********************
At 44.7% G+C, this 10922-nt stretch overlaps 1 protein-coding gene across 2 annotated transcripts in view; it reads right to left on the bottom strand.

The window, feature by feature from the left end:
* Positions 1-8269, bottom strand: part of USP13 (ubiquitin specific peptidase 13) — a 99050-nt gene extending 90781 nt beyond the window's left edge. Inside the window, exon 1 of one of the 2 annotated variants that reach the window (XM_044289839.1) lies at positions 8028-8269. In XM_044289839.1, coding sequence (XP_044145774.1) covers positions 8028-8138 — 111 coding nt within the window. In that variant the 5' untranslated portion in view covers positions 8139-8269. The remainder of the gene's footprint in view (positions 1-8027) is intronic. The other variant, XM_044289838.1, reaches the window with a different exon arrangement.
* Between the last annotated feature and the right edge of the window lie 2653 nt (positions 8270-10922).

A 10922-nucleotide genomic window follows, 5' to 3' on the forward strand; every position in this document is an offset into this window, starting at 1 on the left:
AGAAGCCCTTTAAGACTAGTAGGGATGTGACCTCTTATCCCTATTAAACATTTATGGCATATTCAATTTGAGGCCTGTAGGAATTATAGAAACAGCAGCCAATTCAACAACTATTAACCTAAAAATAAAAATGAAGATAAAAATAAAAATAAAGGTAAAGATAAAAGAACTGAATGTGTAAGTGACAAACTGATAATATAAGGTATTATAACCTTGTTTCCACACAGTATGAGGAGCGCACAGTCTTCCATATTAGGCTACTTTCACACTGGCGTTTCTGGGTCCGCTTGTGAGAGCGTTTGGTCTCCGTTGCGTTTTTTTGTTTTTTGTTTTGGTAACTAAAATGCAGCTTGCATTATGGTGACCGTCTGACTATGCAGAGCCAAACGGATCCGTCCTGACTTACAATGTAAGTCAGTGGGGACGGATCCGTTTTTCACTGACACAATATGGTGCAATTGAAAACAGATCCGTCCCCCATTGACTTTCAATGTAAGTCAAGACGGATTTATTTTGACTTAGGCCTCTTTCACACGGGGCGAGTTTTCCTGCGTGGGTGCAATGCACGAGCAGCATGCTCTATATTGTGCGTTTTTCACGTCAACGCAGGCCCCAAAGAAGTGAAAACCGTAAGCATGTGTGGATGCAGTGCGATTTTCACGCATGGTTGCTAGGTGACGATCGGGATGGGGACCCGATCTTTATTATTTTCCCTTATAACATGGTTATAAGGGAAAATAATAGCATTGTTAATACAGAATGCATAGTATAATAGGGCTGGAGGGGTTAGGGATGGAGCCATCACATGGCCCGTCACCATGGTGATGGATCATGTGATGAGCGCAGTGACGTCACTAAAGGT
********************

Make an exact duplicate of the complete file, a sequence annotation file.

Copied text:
At 44.7% G+C, this 10922-nt stretch overlaps 1 protein-coding gene across 2 annotated transcripts in view; it reads right to left on the bottom strand.

The window, feature by feature from the left end:
* Positions 1-8269, bottom strand: part of USP13 (ubiquitin specific peptidase 13) — a 99050-nt gene extending 90781 nt beyond the window's left edge. Inside the window, exon 1 of one of the 2 annotated variants that reach the window (XM_044289839.1) lies at positions 8028-8269. In XM_044289839.1, coding sequence (XP_044145774.1) covers positions 8028-8138 — 111 coding nt within the window. In that variant the 5' untranslated portion in view covers positions 8139-8269. The remainder of the gene's footprint in view (positions 1-8027) is intronic. The other variant, XM_044289838.1, reaches the window with a different exon arrangement.
* Between the last annotated feature and the right edge of the window lie 2653 nt (positions 8270-10922).

A 10922-nucleotide genomic window follows, 5' to 3' on the forward strand; every position in this document is an offset into this window, starting at 1 on the left:
AGAAGCCCTTTAAGACTAGTAGGGATGTGACCTCTTATCCCTATTAAACATTTATGGCATATTCAATTTGAGGCCTGTAGGAATTATAGAAACAGCAGCCAATTCAACAACTATTAACCTAAAAATAAAAATGAAGATAAAAATAAAAATAAAGGTAAAGATAAAAGAACTGAATGTGTAAGTGACAAACTGATAATATAAGGTATTATAACCTTGTTTCCACACAGTATGAGGAGCGCACAGTCTTCCATATTAGGCTACTTTCACACTGGCGTTTCTGGGTCCGCTTGTGAGAGCGTTTGGTCTCCGTTGCGTTTTTTTGTTTTTTGTTTTGGTAACTAAAATGCAGCTTGCATTATGGTGACCGTCTGACTATGCAGAGCCAAACGGATCCGTCCTGACTTACAATGTAAGTCAGTGGGGACGGATCCGTTTTTCACTGACACAATATGGTGCAATTGAAAACAGATCCGTCCCCCATTGACTTTCAATGTAAGTCAAGACGGATTTATTTTGACTTAGGCCTCTTTCACACGGGGCGAGTTTTCCTGCGTGGGTGCAATGCACGAGCAGCATGCTCTATATTGTGCGTTTTTCACGTCAACGCAGGCCCCAAAGAAGTGAAAACCGTAAGCATGTGTGGATGCAGTGCGATTTTCACGCATGGTTGCTAGGTGACGATCGGGATGGGGACCCGATCTTTATTATTTTCCCTTATAACATGGTTATAAGGGAAAATAATAGCATTGTTAATACAGAATGCATAGTATAATAGGGCTGGAGGGGTTAGGGATGGAGCCATCACATGGCCCGTCACCATGGTGATGGATCATGTGATGAGCGCAGTGACGTCACTAAAGGT